Regulation of human drug metabolism by dietary factors Conference Paper


Authors: Conney, A. H.; Buening, M. K.; Pantuck, E. J.; Pantuck, C. B.; Fortner, J. G.; Anderson, K. E.; Kappas, A.
Title: Regulation of human drug metabolism by dietary factors
Conference Title: Symposium on Drug-Metabolizing Enzymes and Environmental Chemicals: Toxic Interactions
Abstract: Several dietary factors influence the oxidative metabolism of chemicals in humans. Increasing the ratio of protein to carbohydrate or fat in the diet, feeding cabbage and brussels sprouts or feeding charcoal-broiled beef for several days stimulates human drug metabolism. The chronic ingestion of ethanol stimulates drug metabolism whereas the chronic ingestion of methylxanthine-containing foods inhibits drug metabolism. In contrast, an increase in the ratio of fat to carbohydrate in the diet of normal subjects or the fasting of obese individuals for several days has little or no effect on drug metabolism. Flavonoids in edible plants influence the metabolism of foreign chemicals by human liver in vitro. The addition of flavone, tangeretin or nobiletin to human liver microsomes activates both the hydroxylation of benzo[a]pyrene and the metabolism of aflatoxin B1 to mutagens. On the other hand, quercetin, kaempferol, morin and chrysin, which are also normally occurring flavonoids, inhibit the hydroxylation of benzo[a]pyrene by human liver microsomes. © Excerpta Medica 1980.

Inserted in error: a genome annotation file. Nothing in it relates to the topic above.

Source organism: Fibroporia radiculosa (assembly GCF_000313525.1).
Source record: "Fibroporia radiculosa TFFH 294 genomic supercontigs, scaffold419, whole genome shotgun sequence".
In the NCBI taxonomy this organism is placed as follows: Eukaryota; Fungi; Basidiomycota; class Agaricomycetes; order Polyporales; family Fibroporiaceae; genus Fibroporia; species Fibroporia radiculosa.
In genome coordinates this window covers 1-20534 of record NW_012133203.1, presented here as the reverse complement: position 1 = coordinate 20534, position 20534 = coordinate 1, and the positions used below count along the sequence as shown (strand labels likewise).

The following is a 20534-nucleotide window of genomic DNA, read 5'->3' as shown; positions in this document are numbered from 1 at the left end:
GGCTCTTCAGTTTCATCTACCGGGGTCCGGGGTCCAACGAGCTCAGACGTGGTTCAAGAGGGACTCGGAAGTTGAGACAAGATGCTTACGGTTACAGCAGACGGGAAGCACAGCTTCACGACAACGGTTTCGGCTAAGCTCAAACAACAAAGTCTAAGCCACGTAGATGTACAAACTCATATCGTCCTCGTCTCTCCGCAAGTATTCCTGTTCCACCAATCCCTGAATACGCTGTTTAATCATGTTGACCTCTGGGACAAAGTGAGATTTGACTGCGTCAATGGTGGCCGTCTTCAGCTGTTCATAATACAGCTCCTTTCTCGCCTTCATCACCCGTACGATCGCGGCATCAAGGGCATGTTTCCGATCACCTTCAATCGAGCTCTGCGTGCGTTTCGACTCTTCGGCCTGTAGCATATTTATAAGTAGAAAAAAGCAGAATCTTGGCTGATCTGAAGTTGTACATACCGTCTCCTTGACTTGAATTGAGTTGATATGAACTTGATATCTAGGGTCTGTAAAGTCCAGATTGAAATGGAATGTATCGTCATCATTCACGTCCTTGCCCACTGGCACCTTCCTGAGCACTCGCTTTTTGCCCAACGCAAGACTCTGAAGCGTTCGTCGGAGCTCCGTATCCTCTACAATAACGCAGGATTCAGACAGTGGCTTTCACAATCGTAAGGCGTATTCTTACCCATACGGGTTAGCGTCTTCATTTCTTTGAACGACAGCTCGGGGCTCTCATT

Keywords: hydroxylation; chemicals; chronic ingestion; human drug metabolism; human liver mocrosomes
Journal Title Ciba Foundation Symposia
Volume: 76
Conference Dates: 1979 Oct 23-25
Conference Location: London, United Kingdom
ISBN: 0300-5208
Publisher: John Wiley & Sons  
Date Published: 1980-01-01
Start Page: 147
End Page: 162; discussion 162-168
Language: English
DOI: 10.1002/9780470720592.ch9
PROVIDER: scopus
PUBMED: 6906262
DOI/URL:
Notes: "Environmental Chemicals, Enzyme Function and Human Disease" (ISBN: 0-444-90157-4) -- Export Date: 3 February 2016 -- Book Chapter -- Source: Scopus
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  1. Joseph G Fortner
    30 Fortner